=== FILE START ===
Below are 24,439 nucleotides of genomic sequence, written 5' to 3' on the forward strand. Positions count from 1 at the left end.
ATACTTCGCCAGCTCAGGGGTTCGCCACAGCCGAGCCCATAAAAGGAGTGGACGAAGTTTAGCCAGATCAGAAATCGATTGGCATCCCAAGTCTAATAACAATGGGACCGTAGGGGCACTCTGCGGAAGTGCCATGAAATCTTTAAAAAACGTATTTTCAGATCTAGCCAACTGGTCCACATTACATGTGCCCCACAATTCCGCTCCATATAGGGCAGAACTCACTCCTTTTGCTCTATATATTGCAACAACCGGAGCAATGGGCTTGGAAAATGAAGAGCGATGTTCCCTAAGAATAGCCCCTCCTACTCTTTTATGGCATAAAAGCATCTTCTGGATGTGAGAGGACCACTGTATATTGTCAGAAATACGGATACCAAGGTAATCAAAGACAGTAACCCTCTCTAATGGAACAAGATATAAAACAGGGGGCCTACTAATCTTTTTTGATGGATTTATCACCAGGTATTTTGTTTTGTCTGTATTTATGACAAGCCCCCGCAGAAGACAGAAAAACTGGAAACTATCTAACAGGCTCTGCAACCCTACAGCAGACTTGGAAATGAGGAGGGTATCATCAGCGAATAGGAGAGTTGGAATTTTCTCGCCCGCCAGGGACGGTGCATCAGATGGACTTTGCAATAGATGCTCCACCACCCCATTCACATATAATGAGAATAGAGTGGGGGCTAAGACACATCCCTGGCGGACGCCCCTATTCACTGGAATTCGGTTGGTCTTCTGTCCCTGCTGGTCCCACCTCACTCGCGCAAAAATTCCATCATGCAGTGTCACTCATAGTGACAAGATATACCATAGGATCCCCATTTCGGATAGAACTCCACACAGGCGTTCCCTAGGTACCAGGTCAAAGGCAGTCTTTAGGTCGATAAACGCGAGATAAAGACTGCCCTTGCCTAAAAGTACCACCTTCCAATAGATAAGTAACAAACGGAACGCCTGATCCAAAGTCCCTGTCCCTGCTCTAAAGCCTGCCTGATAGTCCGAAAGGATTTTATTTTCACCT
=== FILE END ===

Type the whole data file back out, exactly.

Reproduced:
Below are 24,439 nucleotides of genomic sequence, written 5' to 3' on the forward strand. Positions count from 1 at the left end.
ATACTTCGCCAGCTCAGGGGTTCGCCACAGCCGAGCCCATAAAAGGAGTGGACGAAGTTTAGCCAGATCAGAAATCGATTGGCATCCCAAGTCTAATAACAATGGGACCGTAGGGGCACTCTGCGGAAGTGCCATGAAATCTTTAAAAAACGTATTTTCAGATCTAGCCAACTGGTCCACATTACATGTGCCCCACAATTCCGCTCCATATAGGGCAGAACTCACTCCTTTTGCTCTATATATTGCAACAACCGGAGCAATGGGCTTGGAAAATGAAGAGCGATGTTCCCTAAGAATAGCCCCTCCTACTCTTTTATGGCATAAAAGCATCTTCTGGATGTGAGAGGACCACTGTATATTGTCAGAAATACGGATACCAAGGTAATCAAAGACAGTAACCCTCTCTAATGGAACAAGATATAAAACAGGGGGCCTACTAATCTTTTTTGATGGATTTATCACCAGGTATTTTGTTTTGTCTGTATTTATGACAAGCCCCCGCAGAAGACAGAAAAACTGGAAACTATCTAACAGGCTCTGCAACCCTACAGCAGACTTGGAAATGAGGAGGGTATCATCAGCGAATAGGAGAGTTGGAATTTTCTCGCCCGCCAGGGACGGTGCATCAGATGGACTTTGCAATAGATGCTCCACCACCCCATTCACATATAATGAGAATAGAGTGGGGGCTAAGACACATCCCTGGCGGACGCCCCTATTCACTGGAATTCGGTTGGTCTTCTGTCCCTGCTGGTCCCACCTCACTCGCGCAAAAATTCCATCATGCAGTGTCACTCATAGTGACAAGATATACCATAGGATCCCCATTTCGGATAGAACTCCACACAGGCGTTCCCTAGGTACCAGGTCAAAGGCAGTCTTTAGGTCGATAAACGCGAGATAAAGACTGCCCTTGCCTAAAAGTACCACCTTCCAATAGATAAGTAACAAACGGAACGCCTGATCCAAAGTCCCTGTCCCTGCTCTAAAGCCTGCCTGATAGTCCGAAAGGATTTTATTTTCACCT